This weekend my little girl is flying off to Australia for a year. We are not looking forward to missing her. We are also very excited about what GOD is cooking up for her down under.
One of the most remarkable features about Alana is the way she looks. NO, no, not her appearance. I mean the way she looks at the world through her clear blue eyes. When she was born – after we all got out of the delivery room and settled – I visited her in the nursery. It was just like in the movies, the proud papa looking through the window for his daughter among rows of new babies. As I scanned them, they were either screaming or sleeping. Except for this one baby. She was just quietly blinking and observing. She had a little knit in her brow. That was Alana.
In those first years I could take Alana with me to an evening board meeting. She would sit quietly on my knee through the whole time - studying the faces around the table. People were surprised by her quiet attention span.
We could take her to a movie with us and be sure that we wouldn’t disturb the other viewers. We could take her anywhere so we took her everywhere with us. She saw boardrooms and soup kitchens. From subways to mountaintops, she had a good look around.
Alana got a little more restless as she got older. I still took her to meetings. But now I needed to bring along a pencil and a pad of paper. She’d sit on the floor drawing page after page after page of what she saw through those eyes of hers.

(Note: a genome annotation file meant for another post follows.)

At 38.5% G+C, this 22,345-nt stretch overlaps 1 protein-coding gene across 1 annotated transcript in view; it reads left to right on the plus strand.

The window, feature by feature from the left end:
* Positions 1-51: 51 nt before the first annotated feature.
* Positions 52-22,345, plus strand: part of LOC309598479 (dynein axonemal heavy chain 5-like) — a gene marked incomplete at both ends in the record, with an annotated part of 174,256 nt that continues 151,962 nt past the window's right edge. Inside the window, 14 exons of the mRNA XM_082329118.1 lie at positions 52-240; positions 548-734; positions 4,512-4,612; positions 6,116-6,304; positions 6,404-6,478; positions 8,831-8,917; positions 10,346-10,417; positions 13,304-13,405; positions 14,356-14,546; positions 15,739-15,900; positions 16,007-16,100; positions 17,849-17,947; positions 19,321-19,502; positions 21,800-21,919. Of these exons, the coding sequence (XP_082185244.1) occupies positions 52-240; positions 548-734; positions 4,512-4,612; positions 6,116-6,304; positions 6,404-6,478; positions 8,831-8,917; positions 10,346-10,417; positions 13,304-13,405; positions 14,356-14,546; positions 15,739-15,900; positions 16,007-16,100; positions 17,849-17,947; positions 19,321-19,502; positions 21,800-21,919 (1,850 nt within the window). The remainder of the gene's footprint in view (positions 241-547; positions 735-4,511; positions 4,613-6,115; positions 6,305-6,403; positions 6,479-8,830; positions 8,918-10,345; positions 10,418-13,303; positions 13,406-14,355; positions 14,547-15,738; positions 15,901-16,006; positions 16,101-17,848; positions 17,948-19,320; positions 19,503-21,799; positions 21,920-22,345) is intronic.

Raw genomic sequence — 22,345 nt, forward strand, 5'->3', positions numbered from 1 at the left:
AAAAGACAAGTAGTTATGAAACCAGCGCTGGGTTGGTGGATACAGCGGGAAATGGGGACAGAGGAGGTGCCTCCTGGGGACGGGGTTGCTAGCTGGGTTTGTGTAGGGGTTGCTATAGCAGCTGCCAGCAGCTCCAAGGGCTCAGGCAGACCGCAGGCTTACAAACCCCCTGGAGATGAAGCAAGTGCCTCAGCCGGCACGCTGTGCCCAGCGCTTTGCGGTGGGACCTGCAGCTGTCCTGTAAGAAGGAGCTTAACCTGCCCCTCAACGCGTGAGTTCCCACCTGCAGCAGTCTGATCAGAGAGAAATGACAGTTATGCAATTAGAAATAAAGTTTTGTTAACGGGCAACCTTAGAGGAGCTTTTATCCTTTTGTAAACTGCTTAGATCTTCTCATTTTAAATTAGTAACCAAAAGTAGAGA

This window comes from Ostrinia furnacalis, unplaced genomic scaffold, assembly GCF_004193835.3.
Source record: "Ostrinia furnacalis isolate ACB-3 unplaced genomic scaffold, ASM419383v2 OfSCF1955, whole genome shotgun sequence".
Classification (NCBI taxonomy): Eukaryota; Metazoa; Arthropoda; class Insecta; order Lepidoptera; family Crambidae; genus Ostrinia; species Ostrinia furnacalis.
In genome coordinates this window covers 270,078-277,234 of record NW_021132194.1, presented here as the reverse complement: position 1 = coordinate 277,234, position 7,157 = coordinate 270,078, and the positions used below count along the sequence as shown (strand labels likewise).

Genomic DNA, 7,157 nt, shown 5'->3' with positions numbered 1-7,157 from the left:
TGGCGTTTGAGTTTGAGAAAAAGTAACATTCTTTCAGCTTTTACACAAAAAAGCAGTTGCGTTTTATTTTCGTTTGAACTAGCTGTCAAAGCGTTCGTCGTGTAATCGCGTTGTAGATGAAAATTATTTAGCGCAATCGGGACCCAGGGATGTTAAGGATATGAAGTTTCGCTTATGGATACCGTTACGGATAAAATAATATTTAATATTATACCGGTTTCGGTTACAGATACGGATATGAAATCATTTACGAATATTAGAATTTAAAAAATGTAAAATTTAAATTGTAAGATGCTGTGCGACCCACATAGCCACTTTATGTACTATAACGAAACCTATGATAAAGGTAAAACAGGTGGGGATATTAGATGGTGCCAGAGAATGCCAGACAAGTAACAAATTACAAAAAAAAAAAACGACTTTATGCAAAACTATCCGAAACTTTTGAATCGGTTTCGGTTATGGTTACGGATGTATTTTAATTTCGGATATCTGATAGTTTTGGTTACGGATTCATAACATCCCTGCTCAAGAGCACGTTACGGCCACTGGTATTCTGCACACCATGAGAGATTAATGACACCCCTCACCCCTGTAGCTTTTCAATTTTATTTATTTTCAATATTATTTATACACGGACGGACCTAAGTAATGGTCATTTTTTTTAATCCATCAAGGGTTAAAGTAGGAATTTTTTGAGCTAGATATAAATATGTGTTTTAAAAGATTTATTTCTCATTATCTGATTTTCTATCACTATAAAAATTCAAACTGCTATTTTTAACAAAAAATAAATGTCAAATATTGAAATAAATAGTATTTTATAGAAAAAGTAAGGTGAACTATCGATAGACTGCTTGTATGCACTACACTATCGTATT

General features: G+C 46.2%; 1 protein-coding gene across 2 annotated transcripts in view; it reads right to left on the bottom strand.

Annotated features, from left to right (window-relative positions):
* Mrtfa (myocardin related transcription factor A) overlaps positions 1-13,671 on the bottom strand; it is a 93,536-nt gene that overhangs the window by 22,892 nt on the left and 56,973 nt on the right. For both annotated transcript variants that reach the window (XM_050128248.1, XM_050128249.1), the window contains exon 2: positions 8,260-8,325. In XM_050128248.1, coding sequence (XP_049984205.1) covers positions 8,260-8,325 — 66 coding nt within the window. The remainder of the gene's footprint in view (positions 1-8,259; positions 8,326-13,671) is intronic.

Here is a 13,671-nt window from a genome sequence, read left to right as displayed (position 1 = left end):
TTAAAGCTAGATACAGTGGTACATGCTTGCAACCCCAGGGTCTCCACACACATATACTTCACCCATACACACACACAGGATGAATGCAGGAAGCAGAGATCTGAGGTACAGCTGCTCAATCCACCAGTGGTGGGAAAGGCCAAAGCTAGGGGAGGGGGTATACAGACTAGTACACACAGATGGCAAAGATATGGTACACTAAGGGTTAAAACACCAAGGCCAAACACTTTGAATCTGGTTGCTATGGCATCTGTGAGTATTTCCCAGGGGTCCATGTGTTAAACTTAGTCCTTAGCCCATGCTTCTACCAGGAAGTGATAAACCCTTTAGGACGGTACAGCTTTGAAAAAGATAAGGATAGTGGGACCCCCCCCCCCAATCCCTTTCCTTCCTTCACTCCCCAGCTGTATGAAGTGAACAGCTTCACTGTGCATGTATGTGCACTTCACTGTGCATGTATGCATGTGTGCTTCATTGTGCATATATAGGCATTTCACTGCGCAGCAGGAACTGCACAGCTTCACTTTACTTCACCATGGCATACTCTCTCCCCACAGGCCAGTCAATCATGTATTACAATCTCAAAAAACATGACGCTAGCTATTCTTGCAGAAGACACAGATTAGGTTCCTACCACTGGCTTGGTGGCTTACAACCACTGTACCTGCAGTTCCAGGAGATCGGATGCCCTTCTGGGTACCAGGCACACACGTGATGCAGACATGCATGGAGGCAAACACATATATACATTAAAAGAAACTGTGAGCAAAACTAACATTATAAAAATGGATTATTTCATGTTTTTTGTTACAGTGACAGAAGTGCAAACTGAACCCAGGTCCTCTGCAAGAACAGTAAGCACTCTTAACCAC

After a late movie or meeting or party, on the way home in the car, she’d regularly ask “Where are we going now?” And when we’d explain it was time to go home – she’d wail with disappointment. “LET”S GO SOMEWHERE ELSE!” making her parents feel like old party poopers when the night was still so young.
One of my most cherished memories is holding her in my arms as a big girl – almost too big to carry – and swaying to the beat of worship music at our beloved Danforth Baptist Church.
By the time Alana was a pre-teen, Carol became allergic to that musty old building. So Sunday mornings became father-daughter times. We’d grab a breakfast bagel at the shop just down from the church – toasted cheddar and onion with butter – and munch on them as we hurried off to be late with everyone else at that church.
Afterwards we’d stroll the Danforth. Sometimes we’d go down in the evening and walk for blocks and blocks and back again. Just passing the time with all the other passers-by.
Then I got a job Sunday mornings in Bobcaygeon. Alana wasn’t a girl any more. She became a teenager and grew into all her wonderful green beauty. She produced art that hangs in our kitchen and living room. She was a baby sitter and Sunday school teacher and a dedicated student. We’d catch her deep in thought studying or painting or just thinking – with that same knit brow she was born with.
It was in these years that Alana also got in touch with all the ways that I’d ruined her life. And she became so much smarter than her dad.
When it came time for me to do my duty and start bugging her about getting a job. “How are you going to pay for university Alana?”
She patiently explained to me that she was going to put all those minimum wage hours into school work instead - and get scholarships. And she did. Her biggest scholarship was because of her community service work.
When she went back to Toronto to go to university I put a photo of her on my computer desktop. It’s a great black and white shot that captures a moment of little four year old girl rapture. Her hands are together caught in a clap, shoulders hunched – you how little kids do that when there’s a great little secret they’ve discovered and are sharing it with you? It’s as if she’s just squeezed pure joy out between her fingers. Her eyes sparkle with it.